has great vision and patrols a wide area in his search for invaders.
Baron was modelled on a contemporary American vehicle, the convertible (zing!) version of the Chrysler LeBaron. The toy was one of five Mini Bot moulds designed by Mark for Select's American market.
Three versions of Baron were issued - one with red plastic parts, one with yellow parts and one with black parts. It would seem all the American Mini Bot figures came out in three variants.
There's one word to describe Baron's car form - square. And not really in a good way. The LeBaron is a wedge of metal at the best of times, and the choice to go with a cabriolet version just highlights this - I would have put this down to uncaring Japanese designers (even though the figure was made for Select, I'd suspect Mark were still responsible for the actual engineering, similar to the way Bandai designed the MRT Gobots moulds for Tonka) making it up, but apparently people bought and drove around in these horrible bricks.
The rendering doesn't help, and the contrast between the austere-but-dull silver main body, the almost jaunty red plastic interior and the trademark oversized wheels make this look like a teenager's taken his father's company car and customised it for dune racing. I've probably made it sound a lot more interesting than it is... While the mode is largely sturdy (something in common with all the other Mini Bots), the windshield does seem to work lose. And I think I'm going to get rid of those stickers - I doubt white-on-silver looks good minty fresh, but in that state they just add to the malaise.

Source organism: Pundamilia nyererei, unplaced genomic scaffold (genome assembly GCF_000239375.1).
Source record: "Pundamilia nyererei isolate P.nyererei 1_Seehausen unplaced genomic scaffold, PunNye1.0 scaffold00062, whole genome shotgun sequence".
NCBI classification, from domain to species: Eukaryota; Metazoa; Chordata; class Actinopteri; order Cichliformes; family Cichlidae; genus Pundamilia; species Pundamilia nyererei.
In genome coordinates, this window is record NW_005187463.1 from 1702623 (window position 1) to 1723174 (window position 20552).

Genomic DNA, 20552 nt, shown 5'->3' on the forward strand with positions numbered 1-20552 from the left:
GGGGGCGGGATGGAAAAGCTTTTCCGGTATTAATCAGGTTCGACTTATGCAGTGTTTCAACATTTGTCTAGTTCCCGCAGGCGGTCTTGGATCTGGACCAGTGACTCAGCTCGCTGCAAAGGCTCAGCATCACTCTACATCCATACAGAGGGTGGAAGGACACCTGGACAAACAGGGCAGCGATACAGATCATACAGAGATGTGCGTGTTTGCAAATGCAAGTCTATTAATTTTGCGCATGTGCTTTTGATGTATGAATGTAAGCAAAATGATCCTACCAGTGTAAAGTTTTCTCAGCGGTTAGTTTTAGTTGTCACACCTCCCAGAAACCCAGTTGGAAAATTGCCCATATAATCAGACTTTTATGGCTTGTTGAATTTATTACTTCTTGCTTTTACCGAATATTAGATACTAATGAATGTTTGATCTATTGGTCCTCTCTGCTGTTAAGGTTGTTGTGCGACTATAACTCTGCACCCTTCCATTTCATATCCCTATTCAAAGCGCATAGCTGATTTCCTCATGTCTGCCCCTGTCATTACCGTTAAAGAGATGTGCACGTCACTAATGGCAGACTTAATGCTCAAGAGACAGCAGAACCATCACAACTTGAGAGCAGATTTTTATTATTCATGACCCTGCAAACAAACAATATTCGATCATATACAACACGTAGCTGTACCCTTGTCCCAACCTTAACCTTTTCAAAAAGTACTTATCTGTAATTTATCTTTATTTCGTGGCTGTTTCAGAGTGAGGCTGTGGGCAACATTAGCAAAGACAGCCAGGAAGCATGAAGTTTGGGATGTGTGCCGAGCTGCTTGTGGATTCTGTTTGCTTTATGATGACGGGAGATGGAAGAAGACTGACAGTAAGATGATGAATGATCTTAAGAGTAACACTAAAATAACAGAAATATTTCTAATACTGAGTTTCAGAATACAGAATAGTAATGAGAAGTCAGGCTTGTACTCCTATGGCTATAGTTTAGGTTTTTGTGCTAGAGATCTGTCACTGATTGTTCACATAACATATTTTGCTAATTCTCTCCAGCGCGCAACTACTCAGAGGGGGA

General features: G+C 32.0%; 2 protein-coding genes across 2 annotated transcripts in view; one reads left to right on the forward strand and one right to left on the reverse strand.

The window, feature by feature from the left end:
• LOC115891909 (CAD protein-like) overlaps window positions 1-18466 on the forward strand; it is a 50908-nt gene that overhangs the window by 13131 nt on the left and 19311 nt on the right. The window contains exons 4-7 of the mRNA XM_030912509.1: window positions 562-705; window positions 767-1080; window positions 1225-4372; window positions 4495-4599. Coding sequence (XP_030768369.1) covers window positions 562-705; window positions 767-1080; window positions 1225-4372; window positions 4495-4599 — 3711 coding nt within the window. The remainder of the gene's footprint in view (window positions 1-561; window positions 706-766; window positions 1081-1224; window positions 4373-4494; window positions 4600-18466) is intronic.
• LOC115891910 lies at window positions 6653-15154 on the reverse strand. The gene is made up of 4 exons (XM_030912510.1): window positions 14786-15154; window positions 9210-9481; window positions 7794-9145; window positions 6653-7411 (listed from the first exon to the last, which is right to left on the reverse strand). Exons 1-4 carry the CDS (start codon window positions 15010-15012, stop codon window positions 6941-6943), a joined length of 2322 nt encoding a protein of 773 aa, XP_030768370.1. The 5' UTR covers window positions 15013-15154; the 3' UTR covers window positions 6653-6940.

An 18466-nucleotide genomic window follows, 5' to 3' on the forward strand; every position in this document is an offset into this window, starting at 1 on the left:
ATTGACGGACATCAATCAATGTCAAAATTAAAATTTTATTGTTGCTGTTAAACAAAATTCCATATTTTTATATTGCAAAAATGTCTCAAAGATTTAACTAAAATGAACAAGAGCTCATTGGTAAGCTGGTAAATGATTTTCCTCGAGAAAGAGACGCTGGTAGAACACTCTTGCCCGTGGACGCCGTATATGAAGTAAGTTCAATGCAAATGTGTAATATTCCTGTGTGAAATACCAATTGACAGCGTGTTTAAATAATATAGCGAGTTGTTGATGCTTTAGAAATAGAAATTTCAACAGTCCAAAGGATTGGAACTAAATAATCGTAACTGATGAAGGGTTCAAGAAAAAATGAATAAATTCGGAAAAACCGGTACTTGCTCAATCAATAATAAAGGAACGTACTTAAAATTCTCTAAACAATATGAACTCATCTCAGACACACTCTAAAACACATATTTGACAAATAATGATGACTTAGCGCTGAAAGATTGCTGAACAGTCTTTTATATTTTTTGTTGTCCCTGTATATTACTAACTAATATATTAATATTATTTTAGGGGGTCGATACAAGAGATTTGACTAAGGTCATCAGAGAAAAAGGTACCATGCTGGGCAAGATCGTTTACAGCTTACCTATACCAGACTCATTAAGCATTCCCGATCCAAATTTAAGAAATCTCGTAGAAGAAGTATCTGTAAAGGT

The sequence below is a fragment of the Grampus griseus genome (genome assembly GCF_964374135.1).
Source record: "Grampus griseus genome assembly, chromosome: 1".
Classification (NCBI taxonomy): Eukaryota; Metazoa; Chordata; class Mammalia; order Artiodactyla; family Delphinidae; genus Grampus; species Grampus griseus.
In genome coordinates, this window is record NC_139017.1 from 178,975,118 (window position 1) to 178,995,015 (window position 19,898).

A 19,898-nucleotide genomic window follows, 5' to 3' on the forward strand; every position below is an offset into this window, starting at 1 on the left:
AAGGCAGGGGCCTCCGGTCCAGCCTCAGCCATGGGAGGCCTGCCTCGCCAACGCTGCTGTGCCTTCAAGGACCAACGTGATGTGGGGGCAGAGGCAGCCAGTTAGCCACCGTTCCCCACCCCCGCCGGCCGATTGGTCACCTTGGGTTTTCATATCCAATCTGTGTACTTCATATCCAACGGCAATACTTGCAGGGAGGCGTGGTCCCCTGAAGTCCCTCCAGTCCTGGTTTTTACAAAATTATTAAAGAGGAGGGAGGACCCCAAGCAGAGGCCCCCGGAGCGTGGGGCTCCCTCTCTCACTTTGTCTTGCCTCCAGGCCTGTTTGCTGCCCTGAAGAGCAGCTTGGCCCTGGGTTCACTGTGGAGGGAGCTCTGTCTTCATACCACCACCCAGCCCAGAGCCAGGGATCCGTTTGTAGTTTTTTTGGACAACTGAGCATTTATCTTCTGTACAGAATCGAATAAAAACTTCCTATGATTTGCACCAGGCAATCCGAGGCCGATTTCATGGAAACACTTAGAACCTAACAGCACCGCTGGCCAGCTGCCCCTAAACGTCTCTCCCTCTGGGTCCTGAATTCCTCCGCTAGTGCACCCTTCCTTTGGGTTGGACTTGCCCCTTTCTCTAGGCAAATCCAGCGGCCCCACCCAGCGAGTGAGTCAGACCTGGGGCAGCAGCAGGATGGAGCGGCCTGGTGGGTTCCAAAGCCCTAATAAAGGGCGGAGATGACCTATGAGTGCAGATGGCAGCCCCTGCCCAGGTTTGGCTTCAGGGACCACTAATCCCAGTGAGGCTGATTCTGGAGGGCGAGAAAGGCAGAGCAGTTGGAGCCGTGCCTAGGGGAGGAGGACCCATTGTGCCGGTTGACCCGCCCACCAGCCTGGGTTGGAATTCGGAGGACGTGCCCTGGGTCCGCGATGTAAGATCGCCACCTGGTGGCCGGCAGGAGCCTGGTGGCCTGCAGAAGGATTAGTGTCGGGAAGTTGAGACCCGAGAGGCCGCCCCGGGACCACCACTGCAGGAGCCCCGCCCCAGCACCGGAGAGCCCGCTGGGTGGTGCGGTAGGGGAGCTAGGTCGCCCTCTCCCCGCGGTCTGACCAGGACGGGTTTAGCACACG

Baron's robot form is also a bit of a mess. Once you accept that all the Mini Bots, without exception, have the exact same simple transformation, they're easy enough to like, and pretty hard to stuff up - especially with a regular car that gives solid proportions.
And yet, just about everything that could possibly go wrong with the very basic layout does for poor old Baron. Intentionally or not, the square, flat ethos of his vehicle mode is carried over to the robot - most notably for the face. The actual design isn't bad, possessing a little character, but it's almost flat, protruding by barely a millimetre... it's not quite a Zybots-esque sticker-face, but it's alarmingly close. Other little problems mount up, too - the arms are once again sprue mounted, but for some reason the red plastic seems a lot softer than the stuff used on Bird, and thus the weight of the arms causes these to bend. Just the way they have to be pulled out that little bit further to allow arm movement makes the shoulders look more awkward than they have to as well. Even the legs - with their weird concave feet and cabriolet on the shins - look bad.
The Mini Bots are simple little figures, and to be fair there's not an awful lot outright wrong with Baron - as a cheap toy, he just about does the job, even if it's an ugly one. It's just the sheer amount of bad decisions made by the designers add up on the poor guy. If he was the only type of this toy, he'd be a little easier to recommend, but the sad truth is none of the other Mini Bots make quite so many mistakes, and are thus all more highly recommended than Baron.